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6 NAVY NEWS, DECEMBER 2010


Barrow boys head to Gulf


JUST days after handing over the keys to their old ship, the crew of HMS Walney will pick up a new set as they take over HMS Pembroke in Bahrain in the latest round of crew exchanges to maintain a sustained minehunting presence in the Gulf. Walney decommissioned in October, a victim (as well as survey ship HMS Roebuck) of spending cuts announced late last year. In a 19-year-career, the mine


warfare vessel clocked up 212,000 miles at sea, dropping in on 120 different ports. Aside from a short-notice


deployment to work with NATO minehunting forces, the ship’s fi nal months were spent working up to prepare the ship’s company for a six-month stint on their sister ship in the Middle East. The very final act of Walney’s career was to sail to Portsmouth from Barrow – the last port of call and the ship’s affiliated town; a good 400 Cumbrians paid their respects to the ship and its sailors one last time.


Sparkle in the rain


DESPITE the ominous clouds gathering over the Solent, this is a


sight to be celebrated. This is Her Majesty’s Ship Diamond sailing for the fi rst time under the White Ensign – the third of Britain’s six Type 45 destroyers to do so. Since arriving in Portsmouth in late September under the Blue Ensign, D34 has been alongside. She’s been formally handed over by builders BAE Systems to the RN and undergone four weeks of training and preparation before a team from FOST inspected her. They tested the 180-strong ship’s company with a ‘fast cruise’ – a day at sea... without actually leaving the jetty.


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– fi re, fl ood and the like – and, if they’re satisfi ed, they allow a vessel to put to sea for real.


The FOSTies throw everything at a ship


Aboard for the 500-mile passage from the North-West to Portsmouth were six VIPs, among them Admiral Sir Nigel Essenhigh, the father of Walney’s CO Lt Cdr Angus Essenhigh. His ship is being sold to the Estonian Navy where she’ll join her sisters Bridport, Inverness and the first-of-class Sandown, all now flying the Estonian flag.


HMS Mersey heads home


A FRENCH trawlerman received a £2,000 fi ne for illegal fi shing after being caught by HMS Mersey.


patrol ship found the Breizh Arvor 2 was using undersized nets – which prevent young fi sh escaping and thus prevent fi shing stocks being restored – when they carried out a routine inspection in the Channel. The boat was detained and


escorted into Plymouth, where its skipper was prosecuted on behalf of the Marine Management Organisation, the government department responsible for overseeing fi shing in UK waters. During a break from fishery


duties, Mersey berthed on the eponymous river at Liverpool’s impressive new cruise liner terminal fot a visit to her affiliated borough of Sefton (about half an hour’s drive north of the city centre). Half the ship’s company found time to spruce up the grounds of St Joseph’s Hospice which supports the families of people who are terminally ill and is the chosen charity of Sefton’s Mayor. CO Lt Cdr Carl Wiseman also presented the hospice with a £200 cheque, the proceeds of the Mersey-2-Mersey charity run, which the ship’s company had completed during patrols of the UK’s fi shing grounds.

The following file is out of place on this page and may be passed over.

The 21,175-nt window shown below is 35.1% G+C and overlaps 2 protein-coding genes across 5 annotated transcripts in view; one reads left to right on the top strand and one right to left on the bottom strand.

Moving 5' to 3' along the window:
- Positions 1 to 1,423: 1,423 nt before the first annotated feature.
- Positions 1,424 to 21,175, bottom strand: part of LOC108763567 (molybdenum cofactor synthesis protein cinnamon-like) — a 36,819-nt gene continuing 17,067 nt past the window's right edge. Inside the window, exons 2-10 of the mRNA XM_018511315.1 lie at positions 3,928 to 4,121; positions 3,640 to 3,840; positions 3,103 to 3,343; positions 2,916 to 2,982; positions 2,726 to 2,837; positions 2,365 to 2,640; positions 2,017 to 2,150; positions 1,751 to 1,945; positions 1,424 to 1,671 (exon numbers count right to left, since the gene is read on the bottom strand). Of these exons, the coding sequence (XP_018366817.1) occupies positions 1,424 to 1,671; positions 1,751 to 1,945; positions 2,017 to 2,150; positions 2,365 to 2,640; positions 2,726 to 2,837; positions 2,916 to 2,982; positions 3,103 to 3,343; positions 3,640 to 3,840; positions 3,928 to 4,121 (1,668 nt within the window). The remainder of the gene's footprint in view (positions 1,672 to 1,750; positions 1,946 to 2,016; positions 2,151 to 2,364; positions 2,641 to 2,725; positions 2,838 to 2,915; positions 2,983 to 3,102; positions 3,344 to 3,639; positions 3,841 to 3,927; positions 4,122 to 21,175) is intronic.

Divers blow up NAAFI bomb


NAVAL divers blew up a World War II bomb found during construction work in the heart of Plymouth.


unearthed by builders erecting a block of student flats on the site of the old NAAFI building in Notte Street.


The 70kg German bomb was


and evacuated people, experts from Southern Diving Unit 1 were called in. Lt Cdr Richard Talbot drilled into the bomb, which was in a poor state after seven decades, and poured a saline solution into the fuse mechanism to neutralise it.


move. It was taken under police escort to Millbay Docks, then out into Cawsand Bay where it was played on the seabed and blown up in a controlled explosion.


The device was now safe to While police sealed off the area ... and sparkle in Bahrain


FROM the fl ight deck of his ship, Cdr Andrew Burns watches tugs help HMS Cumberland into her berth in Bahrain.


It is a sight which means one thing for the 200 or so men and women of his ship’s company: home. After 122 days of patrolling the Gulf, the Type 23 is making for home, while her Devonport-based comrade is beginning her first stint safeguarding Iraq’s oil platforms – the two ships parted company just hours after this photograph was taken, Somerset having formally handed over duties to the Fighting Sausage. ‘Safeguarding the oil platforms’ is the ultimate mission, but over the past seven years the role of Telic guardship has evolved significantly, such that what were once called boardings are now ‘approach and assist visits’ as Somerset’s boarding team of RM/RN


personnel offered assurance and assistance to the crews of some 250 merchantmen, principally operating around the Al Basrah terminal – the newer of Iraq’s two platforms.


With the Iraqi Navy and Marines increasingly taking over protection of these structures and waters, the Telic guardship has found a much wider role in the Gulf, attaching to Combined Task Force 152 and patrolling from the Strait of Hormuz to the shores of Kuwait and Iraq on the lookout for illegal activity: people/arms/drug smuggling and potential terrorist movements. There’s also increasing ‘regional engagement’, ie working with the neighbours; in Somerset’s case that meant working with the forces of Qatar, Oman, Kuwait, Saudi Arabia and the UAE during her stint east of Suez.


As for Cumberland, conducting her final deployment, there was some cheer as she knuckled down to Telic duties: 50 sacks of mail were waiting for the frigate in Bahrain – the first the ship’s company had received since a brief visit to Palermo in Sicily on the way out Picture: LA(Phot) Jenny Lodge, FRPU East


A boarding team from the


Some of Diamond’s ship’s company – – Logistics officer Lt Cdr Steve Boot and Executive Warrant Officer WO1 Thomas ‘Sharkey’ Ward – have seen all this palaver before on HMS Diamond. Not D34, but D35... the previous bearer of the name. Sharkey joined the RN in September 1979 followed one month later by Steve, both as rookie marine engineering mechanics. Their hands-on engine/boiler room training was provided by HMS